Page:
• 1 head of garlic, halved, plus 1 garlic clove, finely grated
  • 1 tbsp plus 1 tsp. kosher salt, plus more
  • 3/4 cup plus 3 tbsp. extra-virgin olive oil, plus more for drizzling, divided
  • 3/4 cup mint leaves
  • 1 bunch radishes
  • 1 bunch medium-size asparagus (about 1 lb.)
  • 1 10 oz bag frozen peas, thawed
  • 8 thick slices country or sourdough bread
  • 1 4 inch piece fresh horseradish root, peeled
  • 1 lemon, cut into 8 wedges

Instructions:

  1. Preheat oven to 300°. Combine beans, onion, celery, mushrooms, parsley sprigs, halved head of garlic, 1 tbsp. salt, 3 tbsp. oil, and 2 quarts of water in a large Dutch oven. Bring to a simmer over medium-high heat, cover, and transfer to the oven. Bake until beans are fully cooked, tender, and creamy through and through but as intact as humanly possible, about 1 hour, depending on the type, brand, and age of beans; start checking every 10 minutes after the first 45 minutes. (When checking beans for doneness, stir gently and taste at least 3 beans—it isn't finished until they're all tender!)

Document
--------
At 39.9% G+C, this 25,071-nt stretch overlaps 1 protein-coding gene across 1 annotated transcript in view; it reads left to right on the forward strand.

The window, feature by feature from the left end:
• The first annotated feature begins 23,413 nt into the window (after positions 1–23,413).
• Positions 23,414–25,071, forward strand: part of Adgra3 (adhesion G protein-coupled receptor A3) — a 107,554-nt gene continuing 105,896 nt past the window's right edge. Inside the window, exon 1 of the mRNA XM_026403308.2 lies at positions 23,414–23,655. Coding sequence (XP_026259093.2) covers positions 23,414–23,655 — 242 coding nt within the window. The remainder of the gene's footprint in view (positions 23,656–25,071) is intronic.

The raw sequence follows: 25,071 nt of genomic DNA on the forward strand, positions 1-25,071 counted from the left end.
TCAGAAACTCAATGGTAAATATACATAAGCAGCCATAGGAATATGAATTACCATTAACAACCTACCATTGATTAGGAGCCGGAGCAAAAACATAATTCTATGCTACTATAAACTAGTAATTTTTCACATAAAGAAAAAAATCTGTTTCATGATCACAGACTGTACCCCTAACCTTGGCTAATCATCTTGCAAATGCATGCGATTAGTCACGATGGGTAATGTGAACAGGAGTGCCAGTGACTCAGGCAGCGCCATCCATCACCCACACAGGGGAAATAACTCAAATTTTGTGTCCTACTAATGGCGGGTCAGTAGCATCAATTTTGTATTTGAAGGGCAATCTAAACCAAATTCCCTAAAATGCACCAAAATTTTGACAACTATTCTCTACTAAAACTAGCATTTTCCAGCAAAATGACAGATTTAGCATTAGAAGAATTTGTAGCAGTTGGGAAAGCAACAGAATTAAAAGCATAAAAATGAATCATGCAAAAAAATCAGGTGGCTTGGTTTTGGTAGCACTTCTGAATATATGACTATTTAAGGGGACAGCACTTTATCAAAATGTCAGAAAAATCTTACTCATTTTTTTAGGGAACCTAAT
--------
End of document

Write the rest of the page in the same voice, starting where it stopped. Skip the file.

2. Using tongs, fish out aromatics and discard. Season with salt.
  3. Under-seasoned beans are barely worth eating. Let sit on the stovetop, uncovered, until ready to serve.
  4. While beans are cooking, make your pistou and prep the vegetables and garnishes. Using your sharpest knife, finely chop mint and ¾ cup parsley leaves. (A dull knife will just mash your herbs and cause them to turn dark around the edges.) Transfer to a small bowl. Add 3/4 cup oil, grated garlic, and 1 tsp. salt and stir to combine; set pistou aside.
  5. Trim and wash radishes, then slice as thinly as possible into coins. Transfer radishes to a small bowl, cover with cold water, and chill until ready to use.
  6. Wash asparagus and trim woody stems by bending each spear near the cut end until you find the place where it wants to break naturally. Cut off tips, then cut each tip in half lengthwise. Slice now-tipless stalks crosswise into thin coins. Toss asparagus coins and tips and peas in a medium bowl; set aside.
  7. When you're almost ready to serve the stew, return beans to a gentle simmer over medium heat, taking care not to stir too much—you don't want to bust up those beans.
  8. Generously drizzle oil into a large cast-iron skillet and heat over medium until shimmering. Working in two batches, fry bread slices until golden brown on both sides, about 2 minutes per side. Season with salt and transfer to a plate.
  9. When beans are simmering, add reserved asparagus and peas and cook, stirring gently, until asparagus coins are barely cooked but still bright green and crunchy, about 2 minutes.
  10. Drain reserved radishes. Place horseradish root on a plate with a microplane. Bring Dutch oven full of stew directly to the table. Serve with fried bread, pistou, radishes, lemon wedges, and horseradish alongside.

Recipe from Bonappetit.

4. Spam + pineapple skewers

Spam

Serves: 6

Total time: 30 minutes